or(-)
Decrease
1960
1961
Increase
or (-)
Decrease
2
4
Per Cent
100.0
50.0
-50.0
— 100.0
—66.7
— 100.0
-66.7
-60.6
—33.3
300.0
150.0
-66.7
—50.0
—50.0
— 100.0
100.0
2
1
1
3
Per Cent
50.0
64
4
7
9
24
65
1
13
19
46
1
9
26
41
3
12
2
5
46
46
19
15
18
11
22
104
2
63
69
15
79
33
62
72
21
11
27
62
16
64
18
9
9
22
37
8
18
96
73
Per Cent
1.6
—75.0
1
3
85.7
1
2
1
3
200.0
111 0
91.7
— 100.0
-66.7
— 100.0
-66.7
—33.3
-50.0
300.0
400.0
—50.0
—50.0
1
18
27
3
13
800.0
2
1
1
1
1
1
44.4
51.9
2
2
—7.7
26
36
30
21
21
13
26
96
1
67
51
12
56
30
55
85
14
19
28
5
29
11
63
15
15
10
48
30
9
16
92
41
44
105
3
85
26
24
7
29
37
3
3
2
1
3
3
2
~~ 1
76.9
27.8
—36.7
—28.6
3
1
3
1
— 14.3
— 15 4
5
6
2
4
3
4
2
2
1
4
— 15.4
8.3
100 0
1
4
— 6 0
1
1
35.3
25 0
2
5
1
1
1
1
1
1
2
2
5
1
1
1
1
1
41.1
10.0
3
2
12.7
— 15.3
50 0
2
7
2
2
—50.0
— 100.0
—42.1
—3.6
100 0
2
4
2
4
100.0
113.0
45 5
4
2
4
2
2
4
100.0
-100.0
—ttXM)
200.0
200.0
1.6
    —100.0
20 0
— 100.0
200.0
200.0
— 100.0
—33.3
— 100.0
33.3
50.6
-ioo.o
-100.0
500.0
— 100.0
—40 0
1
1
2
3
6
1
1
1
2
— 10 0
3
4
1
—54.7
23.3
— 11 1
2
1
4
6
2
6
— 100.0
50.0
-66.7
— 100.0
16.7
— 100.0
12.5
6
6
2
6
6
4
8
6
2
7
4.3
78.0
44
98
15
45
13
24
7
34
9
—6.7
Kasl"
400 0
2
1
2
3
1
2
2
1
2
2
1
2
—47.1
—50.0
3
3
	
17.2
—75.7
1
1
-100.0
17
8
7
30
11
1
26
7
15
69
26
11
22
11
15
9
2
26
15
16
74
14
—35.3
175.0
4
1
1
1
57.1
—50.0
— 18.2
6
200.0
— 100.0
100.0
Merritt..     	
1
1
1
1
3
114.0
6.7
2
1
2
1
7.2
—46.6
 REPORT OF THE SUPERINTENDENT OF MOTOR-VEHICLES, 1961       D 19
Province for the Calendar Years 1960 and 1961—Continued
Injury Accidents
Vehicles Involved
Accidents Reported
Property Damage
Increase
Increase
Increase
Increase
1960
1961
or(-)
Decrease
1960
1961
or(-)
Decrease
1960
1961
or(-)
Decrease
1960
1961
or(-)
Decrease
Per Cent
Per Cent
Per Cent
Per Cent
34
37
8.8
149
180
20.8
111
130
17.1
$62,226.45
$109,158.99
75.3
3
1
—66.7
4
7
75.0
4
6
50.0
1,325.00
3,005.00
127.0
4
8
IOO.O
40
28
—30.0
27
21
-22.2
20,505.00
11,534.00
—43.8
9
10
11.1
35
33
—5.7
24
25
4.2
15,031.62
18,703.00
24.4
12
22
83.3
73
94
28.8
60
67
11.7
43,440.00
46,255.68
6.5
1
	
6
6
100.0
3
5
66.7
1,175.00
2,200.00
87.2
1
4
300.0
24
37
54.2
16
26
62.5
7,892.24
20,191.53
156.0
12
14
16.7
89
94
5.6
60
61
1.7
29,512.55
34,705.08
17.6
15
27
80.0
71
90
26.8
52
66
26.9
34,414.10
37,022.75
7.6
2
1
-50.0
6
7
16.7
4
4
	
3,547.50
997.37
-71.9
9
8
2
— 11.1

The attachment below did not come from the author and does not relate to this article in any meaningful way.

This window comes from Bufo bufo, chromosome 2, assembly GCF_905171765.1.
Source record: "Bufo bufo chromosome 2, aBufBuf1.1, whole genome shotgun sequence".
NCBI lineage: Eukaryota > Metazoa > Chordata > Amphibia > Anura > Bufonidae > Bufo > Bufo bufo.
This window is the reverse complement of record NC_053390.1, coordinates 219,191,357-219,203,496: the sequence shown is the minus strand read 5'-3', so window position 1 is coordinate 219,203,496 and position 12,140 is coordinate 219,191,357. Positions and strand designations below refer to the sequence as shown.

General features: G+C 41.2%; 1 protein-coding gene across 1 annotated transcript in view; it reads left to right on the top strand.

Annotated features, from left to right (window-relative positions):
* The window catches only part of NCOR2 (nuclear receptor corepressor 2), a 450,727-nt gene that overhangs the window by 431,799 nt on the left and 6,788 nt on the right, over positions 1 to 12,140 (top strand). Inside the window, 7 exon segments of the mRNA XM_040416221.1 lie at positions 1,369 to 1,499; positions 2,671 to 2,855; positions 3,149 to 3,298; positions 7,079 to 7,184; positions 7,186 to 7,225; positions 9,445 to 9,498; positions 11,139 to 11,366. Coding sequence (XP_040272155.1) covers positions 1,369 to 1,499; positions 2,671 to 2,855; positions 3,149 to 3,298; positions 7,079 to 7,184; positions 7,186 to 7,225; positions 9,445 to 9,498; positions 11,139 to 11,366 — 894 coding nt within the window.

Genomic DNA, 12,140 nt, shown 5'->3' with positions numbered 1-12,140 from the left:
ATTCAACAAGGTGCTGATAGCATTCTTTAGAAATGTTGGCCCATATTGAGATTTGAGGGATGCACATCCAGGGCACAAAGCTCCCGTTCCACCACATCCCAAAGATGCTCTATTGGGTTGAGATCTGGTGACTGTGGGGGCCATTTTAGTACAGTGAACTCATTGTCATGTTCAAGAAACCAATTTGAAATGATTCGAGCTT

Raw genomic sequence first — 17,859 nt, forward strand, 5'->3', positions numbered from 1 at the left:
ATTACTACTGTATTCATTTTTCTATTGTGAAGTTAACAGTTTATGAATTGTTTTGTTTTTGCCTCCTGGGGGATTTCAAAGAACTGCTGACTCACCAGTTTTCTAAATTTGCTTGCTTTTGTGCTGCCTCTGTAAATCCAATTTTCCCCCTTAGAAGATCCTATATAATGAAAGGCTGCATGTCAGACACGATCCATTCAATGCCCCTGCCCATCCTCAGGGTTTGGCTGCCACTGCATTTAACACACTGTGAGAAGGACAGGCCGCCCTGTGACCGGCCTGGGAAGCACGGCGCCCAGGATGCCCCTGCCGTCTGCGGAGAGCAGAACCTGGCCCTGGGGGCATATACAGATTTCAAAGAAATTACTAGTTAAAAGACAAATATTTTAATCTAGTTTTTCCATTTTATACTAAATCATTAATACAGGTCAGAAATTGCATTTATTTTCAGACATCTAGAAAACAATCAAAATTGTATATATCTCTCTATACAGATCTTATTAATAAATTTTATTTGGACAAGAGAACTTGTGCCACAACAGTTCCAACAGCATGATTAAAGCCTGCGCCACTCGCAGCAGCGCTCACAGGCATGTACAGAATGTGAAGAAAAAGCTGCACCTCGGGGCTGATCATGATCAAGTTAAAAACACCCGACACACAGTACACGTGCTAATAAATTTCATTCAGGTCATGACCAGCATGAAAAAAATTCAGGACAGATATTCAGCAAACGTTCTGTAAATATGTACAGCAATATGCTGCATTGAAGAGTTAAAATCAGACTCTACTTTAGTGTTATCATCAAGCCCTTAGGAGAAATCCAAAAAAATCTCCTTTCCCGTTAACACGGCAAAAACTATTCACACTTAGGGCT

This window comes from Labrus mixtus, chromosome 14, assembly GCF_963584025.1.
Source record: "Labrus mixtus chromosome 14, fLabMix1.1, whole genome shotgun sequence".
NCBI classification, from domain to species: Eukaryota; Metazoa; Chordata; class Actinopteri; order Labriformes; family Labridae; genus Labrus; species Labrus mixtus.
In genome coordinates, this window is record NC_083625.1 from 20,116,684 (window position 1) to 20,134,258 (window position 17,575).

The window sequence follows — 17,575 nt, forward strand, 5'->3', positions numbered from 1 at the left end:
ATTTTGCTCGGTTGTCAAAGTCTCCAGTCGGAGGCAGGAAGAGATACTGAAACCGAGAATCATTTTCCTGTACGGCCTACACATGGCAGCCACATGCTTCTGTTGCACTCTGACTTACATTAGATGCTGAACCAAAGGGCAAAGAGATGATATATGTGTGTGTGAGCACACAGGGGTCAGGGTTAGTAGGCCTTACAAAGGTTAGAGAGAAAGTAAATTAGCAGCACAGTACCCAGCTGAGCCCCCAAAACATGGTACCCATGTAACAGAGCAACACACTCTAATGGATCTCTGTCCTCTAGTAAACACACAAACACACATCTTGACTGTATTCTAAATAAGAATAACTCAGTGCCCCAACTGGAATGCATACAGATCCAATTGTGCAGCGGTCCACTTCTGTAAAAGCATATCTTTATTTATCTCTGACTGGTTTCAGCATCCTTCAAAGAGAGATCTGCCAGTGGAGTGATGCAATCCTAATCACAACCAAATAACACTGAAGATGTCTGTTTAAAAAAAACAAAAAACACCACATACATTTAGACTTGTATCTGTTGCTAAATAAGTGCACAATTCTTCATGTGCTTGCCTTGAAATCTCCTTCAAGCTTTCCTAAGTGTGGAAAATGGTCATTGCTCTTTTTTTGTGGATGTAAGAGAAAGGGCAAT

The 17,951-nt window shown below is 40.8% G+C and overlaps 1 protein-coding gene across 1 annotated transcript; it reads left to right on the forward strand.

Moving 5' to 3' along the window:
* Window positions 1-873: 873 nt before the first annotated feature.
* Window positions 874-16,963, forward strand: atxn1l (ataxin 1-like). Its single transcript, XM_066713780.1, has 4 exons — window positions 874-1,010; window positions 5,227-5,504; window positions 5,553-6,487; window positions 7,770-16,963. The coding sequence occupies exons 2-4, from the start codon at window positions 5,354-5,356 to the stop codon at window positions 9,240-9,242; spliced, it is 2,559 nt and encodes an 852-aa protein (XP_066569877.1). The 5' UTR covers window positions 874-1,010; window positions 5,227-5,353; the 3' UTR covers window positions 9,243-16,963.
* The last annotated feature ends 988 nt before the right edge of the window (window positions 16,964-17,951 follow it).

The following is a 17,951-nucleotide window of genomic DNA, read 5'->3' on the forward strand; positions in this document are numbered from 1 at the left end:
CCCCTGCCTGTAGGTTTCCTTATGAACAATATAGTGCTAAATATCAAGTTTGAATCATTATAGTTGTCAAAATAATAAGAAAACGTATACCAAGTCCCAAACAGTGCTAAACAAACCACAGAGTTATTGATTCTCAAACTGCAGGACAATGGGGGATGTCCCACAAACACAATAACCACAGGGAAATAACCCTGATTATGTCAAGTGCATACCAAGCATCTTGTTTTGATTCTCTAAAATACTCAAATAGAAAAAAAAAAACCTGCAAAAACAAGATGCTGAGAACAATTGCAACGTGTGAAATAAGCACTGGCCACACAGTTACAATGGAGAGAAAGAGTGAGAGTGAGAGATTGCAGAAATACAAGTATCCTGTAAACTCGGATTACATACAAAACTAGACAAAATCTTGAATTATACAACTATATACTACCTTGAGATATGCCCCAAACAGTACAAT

79
38
4
—51.9
49
24
4
-51.0
23,110.85
16,311.00
1,200.00
—29.4
3
2
13
550.6
1
6
500.0
333.00
3,752.50
1,026.0
15
27
80.0
84
94
11.9
60
66
10.0
43,025.00
59,024.92
37.2
22
31
40.9
104
138
32.7
73
98
34.2
49,251.82
52,190.10
6.0
17
13
-23.5
99
75
—24.2
67
54
-19.4
34,353.50
29,601.18
— 13.8
14
11
—21.4
50
51
2.0
39
40
2.6
19,710.73
19,287.50
-2.1
10
15
50.0
55
79
43.6
35
56
60.0
23,009.83
27,206.40
18.2
7
5
—28.6
31
25
— 19.4
20
16
-20.0
16,676.02
10,434.96
—37.4
13
15
15.4
107
118
10.3
70
84
20.0
48,405.80
46,723.79
—3.5
64
64
288
344
19.4
197
204
3.6
84,255.03
126,797.71
50.5
1
2
100.0
11
3
—72.7
6
2
—66.7
1,327.00
850.00
—35.9
44
42
—4.5
161
178
10.6
111
115
3.6
67,158.55
65,744.13
—2.1
34
37
8.8
146
165
13.0
113
121
7.1
74,872.36
118,388.95
58.1
9
12
33.3
61
61
37
42
13.5
16,964.33
24,825.22
46.3
29
44
51.7
129
149
15.5
95
114
20.0
73,352.57
84,260.00
14.9
22
19
-13.6
74
64
-13.5
52
50
—3.8
28,004.55
30,249.09
8.0
29
32
10.3
146
160
9.6
102
112
9.8
97,167.60
77,124.40
-20.6
50
48
—4.0
178
177
—0.6
129
124
-3.9
68,390.52
56,860.07
— 16.9
8
15
87.5
27
50
85.2
20
37
85.0
12,390.00
17,101.50
38.0
11
8
—27.3
40
34
— 15.0
30
26
-13.3
20,307.86
16,437.00
— 19.1
15
17
13.3
75
67
— 10.7
56
54
—3.6
39,972.00
47,678.00
19.3
3
— 100.0
11
1
—90.9
9
1
—88.9
7,805.00
300.00
—96.2
22
35
59.1
112
141
25.9
86
99
15.1
82,481.90
175,432.97
113.0
10
9
-10.0
31
28
-9.7
22
20
-9.1
11,541.00
10,556.60
— 8.5
33
37
12.1
190
189
—0.5
128
125
-2.3
116,273.57
118,473.84
1.9
6
10
66.7
34
44
29.4
22
31
40.9
29,061.00
14,000.00
—51.8
10
7
—30.0
29
27
—6.9
22
20
-9.1
6,917.53
5,645.00
— 18.4
8
S
	
47
59
25.5
38
41
7.9
16,855.91
17,615.67
4.5
23
14
—39.1
108
111
2.8
77
78
1.3
48,673.00
55,743.58
14.5
22
24
9.1
100
92
—8.0
78
68
— 12.8
40,998.94
52,673.60
28.5
5
6
20.0
30
48
60.0
22
36
63.6
21,115.00
20,388.00
-3.4
6
11
83.3
71
53
—25.4
48
44
—8.3
35,410.00
25,954.00
—26.7
52
55
5.8
283
216
—23.7
183
152
-16.9
123,810.85
97,278.07
—21.4
29
43
48.3
154
178
15.6
110
132
20.0
128,087.53
94,170.50
—26.5
22
27
22.7
167
142
— 15.0
116
102
-12.1
66,609.33
70,028.88
5.1
60
53
— 11.7
259
284
9.7
196
208
6.1
146,299.11
127,133.55
— 13.1
3
8
167.0
22
26
18.2
13
20
53.8
6,575.00
18,237.50
177.0
50
28
—44.0
196
174
— 11.2
134
114
— 14.9
68,552.69
54,404.93
—20.6
12
6
—50.0
61
37
—39.3
46
32
—30.4
29,823.00
18,845.00
—36.8
12
16
33.3
92
84
— 8.7
58
58
28,755.06
33,612.42
3,800.00
16.9
5
4
-20.0
19
10
—47.4
13
8
—38.5
8,315.00
—54.3
20
20
.
96
103
7.3
66
69
4.5
36,619.61
47,028.65
28.4
17
9
-47.1
49
62
26.5
37
46
24.3
18,256.79
21,742.73
19.1
2
1
—50.0
1
1
500.00
130.00
25,185.75
—74.0
12.9
10
10
53
37
—30.2
40
30
-25.0
22,316.00
5
14
279.0
19
122
542.0
9
53
489.0
6,820.00
25,919.53
280.0
4
7
75.0
46
34
-26.1
28
26
—7.1
19,952.09
12,834.00
—35.7
13
11
-15.4
48
35
—27.1
39
29
-25.6
20,049.00
16,841.00
— 16.0
8
8
53
26
—50.9
38
20
-47.4
17,135.00
15,214.75
— 11.2
1
2
100.0
13
14
7.7
8
8
2,567.90
42,153.00
4,196.67
63.5
12
20
66.7
72
113
56.9
54
81
50.0
50,707.40
20.3
6
9
50.0
48
32
—33.3
37
24
-35.1
20,433.17
11,865.48
-41.9
11
8
—27.3
54
69
27.8
37
45
21.6
16,913.78
26,415.32
56.2
38
40
5.3
202
203
0.5
130
125
—3.8
76,869.86
68,510.56
— 10.9
14
7
— 50.0
44
37
— 15.9
33
29
— 12.1
126,178.00
16,383.36
— 87.0
 D 20
UNORGANIZED—Continued
BRITISH COLUMBIA
Statistical Summary of Motor-vehicle Accidents in the
Killed
Fatal Accidents
Injured
Detachment
1960
1961
Increase
or (-)
Decrease
1960
1961
Increase
or (-)
Decrease
1960
1961
Increase
or(-)
Decrease
1
1
Per Cent
— 100.0
50.0
50.6
— 100.0
—76.9
— 100.0
600.0
—50.0
— 100.0
— 100.0